By Steve Bunce

IN THE Crumlin gym, the green blazer in the frame is a tiny and brilliant reminder of Phil Sutcliffe’s history.

Last week over 100 boys, girls, men, and women walked past that blazer and filled every inch of the Dublin gym. There was nowhere to move, the heat was rising, and the noise hit another level. Eddie Hearn was on his way.

They skipped, they hit the bags, and they shadow boxed. And all the time glancing over to see who was watching. Some younger than 10, some older than 30, but all members of the Crumlin Boxing Club. All amateur boxers. Nobody was on their phone, they worked furiously to impress. It was, in many ways, just another busy night inside just another amateur boxing club. It could have been West Ham; it could have been the Rotunda or any of the other hundreds of clubs that go under our radar in this business.

At the very heart of the club, walking from boxer to boxer, was Sutcliffe. He is just part of a big coaching team. The man with the green blazer and a very special history. In the Seventies, his achievements were close to fantasy.

He is the great Phil Sutcliffe, the man who defied the odds at a time when boxers from Eastern Europe dominated the sport. Sutcliffe and his green vest took on the might of the old Eastern Bloc and returned with medals. At the European championships in Halle, East Germany, in 1977, all eleven gold medals went to Iron Curtain boxers and ten of the silver medals; that is domination. Sutcliffe won a bronze at light-flyweight that year.

In those long forgotten Cold War days, boys like Sutcliffe were fighting against kings, iron-curtain royalty. And most of the Easten bloc boxers were also terrible drug cheats. He won a bronze medal at the 1977 and 1979 European amateur championships, losing both times to the eventual champion. He had similar luck at the 1980 and 1984 Olympics; he lost to Daniel Zaragoza in Moscow and Maurizio Stecca in Los Angeles. Stecca won gold, both won world titles. Sutcliffe, make no mistake, was elite.

“They were hard times, for Irish boxers, we were not expected to win anything,” Sutcliffe said. He was right. The list of great Irish and British boxers who went to tournaments in the Seventies and Eighties and came back with nothing is long and impressive. Sutcliffe was a pioneer.

Sutcliffe has been at Crumlin Boxing Club from the very early Nineties and that means he has been part of the Irish amateur boxing revolution; a time when Irish boxers started to win medals at all events and across all ages. The nation is a powerhouse now and the Crumlin is packed with tomorrow’s fighters. I stopped taking notes when the names started flowing: “He’s only 14, he is unbelievable.” “She’s 24, changed her life and she is amazing.” It was endless, the talent everywhere. And, yes, they did want to be the next Katie.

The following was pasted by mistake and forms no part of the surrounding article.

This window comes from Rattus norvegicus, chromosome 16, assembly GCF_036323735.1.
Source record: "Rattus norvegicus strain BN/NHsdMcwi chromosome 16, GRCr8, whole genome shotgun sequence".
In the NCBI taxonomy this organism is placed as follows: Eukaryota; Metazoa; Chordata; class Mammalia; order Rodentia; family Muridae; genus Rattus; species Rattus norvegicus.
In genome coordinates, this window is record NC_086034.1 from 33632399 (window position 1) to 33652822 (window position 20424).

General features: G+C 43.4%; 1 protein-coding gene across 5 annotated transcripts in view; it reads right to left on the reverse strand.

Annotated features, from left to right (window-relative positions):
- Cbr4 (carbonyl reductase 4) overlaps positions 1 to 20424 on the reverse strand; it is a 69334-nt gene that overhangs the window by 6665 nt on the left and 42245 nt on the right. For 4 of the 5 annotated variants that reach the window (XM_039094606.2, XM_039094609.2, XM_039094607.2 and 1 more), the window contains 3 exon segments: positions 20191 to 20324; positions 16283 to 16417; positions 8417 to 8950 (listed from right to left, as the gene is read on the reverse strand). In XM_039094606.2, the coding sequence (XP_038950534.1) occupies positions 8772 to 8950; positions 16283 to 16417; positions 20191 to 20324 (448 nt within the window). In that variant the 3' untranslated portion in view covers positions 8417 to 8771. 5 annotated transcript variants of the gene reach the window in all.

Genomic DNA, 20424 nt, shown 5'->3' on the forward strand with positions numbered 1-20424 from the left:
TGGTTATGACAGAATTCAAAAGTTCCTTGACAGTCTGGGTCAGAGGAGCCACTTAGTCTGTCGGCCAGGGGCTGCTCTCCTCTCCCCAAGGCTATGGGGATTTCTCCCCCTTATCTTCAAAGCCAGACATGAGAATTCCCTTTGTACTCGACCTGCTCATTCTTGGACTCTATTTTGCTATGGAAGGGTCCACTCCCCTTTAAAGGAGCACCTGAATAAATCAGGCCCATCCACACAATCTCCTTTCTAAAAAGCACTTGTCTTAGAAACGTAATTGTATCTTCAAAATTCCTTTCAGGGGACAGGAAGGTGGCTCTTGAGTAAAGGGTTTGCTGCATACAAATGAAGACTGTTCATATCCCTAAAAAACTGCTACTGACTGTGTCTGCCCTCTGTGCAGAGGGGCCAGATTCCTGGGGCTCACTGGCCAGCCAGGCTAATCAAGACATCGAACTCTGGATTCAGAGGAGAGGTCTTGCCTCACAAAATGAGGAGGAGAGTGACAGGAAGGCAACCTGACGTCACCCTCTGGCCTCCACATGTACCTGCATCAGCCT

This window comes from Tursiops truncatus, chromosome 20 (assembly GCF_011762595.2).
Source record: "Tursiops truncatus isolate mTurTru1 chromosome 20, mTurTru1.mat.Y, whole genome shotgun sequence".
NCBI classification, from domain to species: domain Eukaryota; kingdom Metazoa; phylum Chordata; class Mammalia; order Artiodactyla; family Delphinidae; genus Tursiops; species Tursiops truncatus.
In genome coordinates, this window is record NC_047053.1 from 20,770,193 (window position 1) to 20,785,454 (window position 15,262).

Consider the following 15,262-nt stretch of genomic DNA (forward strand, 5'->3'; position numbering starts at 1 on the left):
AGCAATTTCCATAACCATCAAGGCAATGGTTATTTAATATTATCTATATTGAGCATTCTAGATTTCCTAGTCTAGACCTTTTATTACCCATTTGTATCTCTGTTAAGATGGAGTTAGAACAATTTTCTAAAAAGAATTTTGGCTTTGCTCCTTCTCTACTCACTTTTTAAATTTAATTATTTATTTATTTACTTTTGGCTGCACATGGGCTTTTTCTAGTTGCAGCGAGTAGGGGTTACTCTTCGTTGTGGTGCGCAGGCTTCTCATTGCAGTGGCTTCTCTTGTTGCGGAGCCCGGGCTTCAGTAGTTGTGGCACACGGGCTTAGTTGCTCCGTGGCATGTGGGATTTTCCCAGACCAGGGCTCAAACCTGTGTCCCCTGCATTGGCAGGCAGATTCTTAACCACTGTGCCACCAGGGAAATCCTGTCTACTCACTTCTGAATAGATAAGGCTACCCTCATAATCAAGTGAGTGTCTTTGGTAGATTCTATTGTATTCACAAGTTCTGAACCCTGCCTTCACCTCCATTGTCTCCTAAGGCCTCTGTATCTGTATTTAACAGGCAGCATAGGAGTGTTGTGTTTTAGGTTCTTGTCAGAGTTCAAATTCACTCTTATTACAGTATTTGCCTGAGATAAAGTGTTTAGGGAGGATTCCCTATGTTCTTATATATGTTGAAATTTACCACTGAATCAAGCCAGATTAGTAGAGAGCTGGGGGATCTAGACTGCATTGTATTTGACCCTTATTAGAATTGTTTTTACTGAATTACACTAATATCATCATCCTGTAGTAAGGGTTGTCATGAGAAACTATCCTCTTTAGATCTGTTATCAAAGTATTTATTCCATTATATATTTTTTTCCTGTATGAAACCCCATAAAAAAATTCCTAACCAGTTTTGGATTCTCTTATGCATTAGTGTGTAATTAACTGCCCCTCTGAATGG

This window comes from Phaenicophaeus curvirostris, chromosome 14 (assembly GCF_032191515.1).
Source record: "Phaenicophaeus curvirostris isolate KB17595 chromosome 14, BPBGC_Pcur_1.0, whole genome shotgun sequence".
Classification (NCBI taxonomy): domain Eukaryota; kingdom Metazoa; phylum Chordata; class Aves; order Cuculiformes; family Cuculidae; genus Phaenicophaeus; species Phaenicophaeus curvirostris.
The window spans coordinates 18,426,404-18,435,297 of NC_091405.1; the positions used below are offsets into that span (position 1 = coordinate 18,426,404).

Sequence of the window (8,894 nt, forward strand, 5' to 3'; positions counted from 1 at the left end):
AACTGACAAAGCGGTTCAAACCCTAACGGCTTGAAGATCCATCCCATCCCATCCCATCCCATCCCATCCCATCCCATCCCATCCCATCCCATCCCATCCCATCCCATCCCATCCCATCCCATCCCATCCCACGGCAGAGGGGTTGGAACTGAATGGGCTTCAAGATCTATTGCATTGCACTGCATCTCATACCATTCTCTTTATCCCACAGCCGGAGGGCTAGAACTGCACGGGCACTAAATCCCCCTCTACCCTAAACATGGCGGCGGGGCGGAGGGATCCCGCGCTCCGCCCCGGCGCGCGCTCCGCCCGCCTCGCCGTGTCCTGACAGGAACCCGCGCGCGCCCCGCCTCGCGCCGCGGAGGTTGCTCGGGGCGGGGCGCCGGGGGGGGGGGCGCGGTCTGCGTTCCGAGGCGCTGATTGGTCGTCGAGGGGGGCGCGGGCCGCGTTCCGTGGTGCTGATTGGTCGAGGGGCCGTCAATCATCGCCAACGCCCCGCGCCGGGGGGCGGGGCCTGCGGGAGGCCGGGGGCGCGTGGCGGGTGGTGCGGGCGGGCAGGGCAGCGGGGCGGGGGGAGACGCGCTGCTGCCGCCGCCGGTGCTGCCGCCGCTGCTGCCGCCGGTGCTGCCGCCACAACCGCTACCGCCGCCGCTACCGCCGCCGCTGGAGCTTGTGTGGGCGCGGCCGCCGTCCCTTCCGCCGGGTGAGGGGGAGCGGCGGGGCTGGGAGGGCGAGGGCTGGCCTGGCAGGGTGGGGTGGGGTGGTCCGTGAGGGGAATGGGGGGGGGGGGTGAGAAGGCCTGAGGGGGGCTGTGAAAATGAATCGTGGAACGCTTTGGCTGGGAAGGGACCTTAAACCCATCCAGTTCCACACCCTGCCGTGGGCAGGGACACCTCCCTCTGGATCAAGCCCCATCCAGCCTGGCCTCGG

The kids of Crumlin Boxing Gym (Matthew Pover Matchroom Boxing)

It is the gym where Sutcliffe first saw the kid, Conor McGregor. He was there one night, about ten years of age, hitting a bag and wearing his football boots. The gym is in the middle of an estate, the streets outside have their attractions, and the gym does not always win the struggle.

It did with McGregor: “He could always box, he was a great talent,” Sutcliffe said. McGregor is back now, still involved with the club. It is a side of McGregor that gets ignored.

Hearn and his travelling party arrived. He gave away some VIP tickets, but he made them work for their freebies; the seniors had a press-up competition, and the juniors had a plank competition. It was brutal. Men and women were collapsing.

“We have been to a few gyms recently and this place is amazing. It is at the heart of a community,” said Hearn. The gym is a throwback, a place lost in time, a place familiar to men like Sutcliffe. Hearn seemed shocked by just how many boxers were packed inside the gym. It is the type of place that gets ignored, the type of place where the men and women running it, just get on with their business night after night and don’t demand headlines. Nobody will get rich training children five nights each week at the Crumlin. Or, for that matter, at any of the other boxing institutions in Dublin.

“They will not all box at the Olympics, they will not all be the next Conor McGregor, but it never hurts to dream – that is why they keep coming through the door,” Sutcliffe added.

And they do keep coming through the door and they are not all Irish; there are a lot of immigrants, united inside the walls: Syrians, Afghans, Iraqis. The full spectrum of sons and daughters of parents looking for a better and safer life. The following night, the city was burning. On Saturday at the Katie Taylor fight, I forgot to ask Sutcliffe if the Crumlin doors had been locked shut on the night of unrest – the pubs and bars and restaurants had all bolted their doors. I doubt the Crumlin locked out their boxers.

“Down here, inside this gym, nothing really matters,” Sutcliffe told me. “It doesn’t matter who you are, it doesn’t matter what you have got. In here, you are just another boxer at the club. That’s it, and that is enough.” It is enough and that is the same in all the real gyms all over the world. Same dreams, same men and women devoted to making those dreams happen. Katie Taylor talked to me in the ring at the end of the fight and talked about her dreams. It is a simple boxing dream, and it all starts inside a place like Sutcliffe’s Crumlin Boxing Club. It should be a mandatory stop for anybody on a Dublin trip.